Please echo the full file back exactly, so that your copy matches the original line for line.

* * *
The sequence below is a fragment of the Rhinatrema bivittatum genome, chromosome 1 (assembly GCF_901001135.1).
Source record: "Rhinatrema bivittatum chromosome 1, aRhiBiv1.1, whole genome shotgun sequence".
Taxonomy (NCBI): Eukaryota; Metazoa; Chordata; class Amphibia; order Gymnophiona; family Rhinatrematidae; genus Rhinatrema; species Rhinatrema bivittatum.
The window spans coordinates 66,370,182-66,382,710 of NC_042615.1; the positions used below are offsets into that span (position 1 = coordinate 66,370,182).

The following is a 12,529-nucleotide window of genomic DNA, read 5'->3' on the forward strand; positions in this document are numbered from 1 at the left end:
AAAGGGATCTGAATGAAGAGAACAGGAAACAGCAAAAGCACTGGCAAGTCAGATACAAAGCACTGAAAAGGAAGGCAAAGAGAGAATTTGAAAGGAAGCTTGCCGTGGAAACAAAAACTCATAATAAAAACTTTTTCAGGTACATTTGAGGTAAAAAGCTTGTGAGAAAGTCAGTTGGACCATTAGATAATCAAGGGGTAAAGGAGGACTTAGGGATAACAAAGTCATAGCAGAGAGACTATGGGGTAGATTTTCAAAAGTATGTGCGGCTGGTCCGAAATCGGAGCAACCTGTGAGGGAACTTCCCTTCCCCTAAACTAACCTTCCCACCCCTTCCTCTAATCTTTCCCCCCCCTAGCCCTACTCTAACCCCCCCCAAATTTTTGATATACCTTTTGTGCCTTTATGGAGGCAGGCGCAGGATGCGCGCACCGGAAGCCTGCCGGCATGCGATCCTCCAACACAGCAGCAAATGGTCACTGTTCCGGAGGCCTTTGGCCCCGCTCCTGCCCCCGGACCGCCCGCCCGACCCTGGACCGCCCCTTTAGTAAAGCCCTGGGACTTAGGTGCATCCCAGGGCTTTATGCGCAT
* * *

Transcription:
The sequence below is a fragment of the Rhinatrema bivittatum genome, chromosome 1 (assembly GCF_901001135.1).
Source record: "Rhinatrema bivittatum chromosome 1, aRhiBiv1.1, whole genome shotgun sequence".
Taxonomy (NCBI): Eukaryota; Metazoa; Chordata; class Amphibia; order Gymnophiona; family Rhinatrematidae; genus Rhinatrema; species Rhinatrema bivittatum.
The window spans coordinates 66,370,182-66,382,710 of NC_042615.1; the positions used below are offsets into that span (position 1 = coordinate 66,370,182).

The following is a 12,529-nucleotide window of genomic DNA, read 5'->3' on the forward strand; positions in this document are numbered from 1 at the left end:
AAAGGGATCTGAATGAAGAGAACAGGAAACAGCAAAAGCACTGGCAAGTCAGATACAAAGCACTGAAAAGGAAGGCAAAGAGAGAATTTGAAAGGAAGCTTGCCGTGGAAACAAAAACTCATAATAAAAACTTTTTCAGGTACATTTGAGGTAAAAAGCTTGTGAGAAAGTCAGTTGGACCATTAGATAATCAAGGGGTAAAGGAGGACTTAGGGATAACAAAGTCATAGCAGAGAGACTATGGGGTAGATTTTCAAAAGTATGTGCGGCTGGTCCGAAATCGGAGCAACCTGTGAGGGAACTTCCCTTCCCCTAAACTAACCTTCCCACCCCTTCCTCTAATCTTTCCCCCCCCTAGCCCTACTCTAACCCCCCCCAAATTTTTGATATACCTTTTGTGCCTTTATGGAGGCAGGCGCAGGATGCGCGCACCGGAAGCCTGCCGGCATGCGATCCTCCAACACAGCAGCAAATGGTCACTGTTCCGGAGGCCTTTGGCCCCGCTCCTGCCCCCGGACCGCCCGCCCGACCCTGGACCGCCCCTTTAGTAAAGCCCTGGGACTTAGGTGCATCCCAGGGCTTTATGCGCAT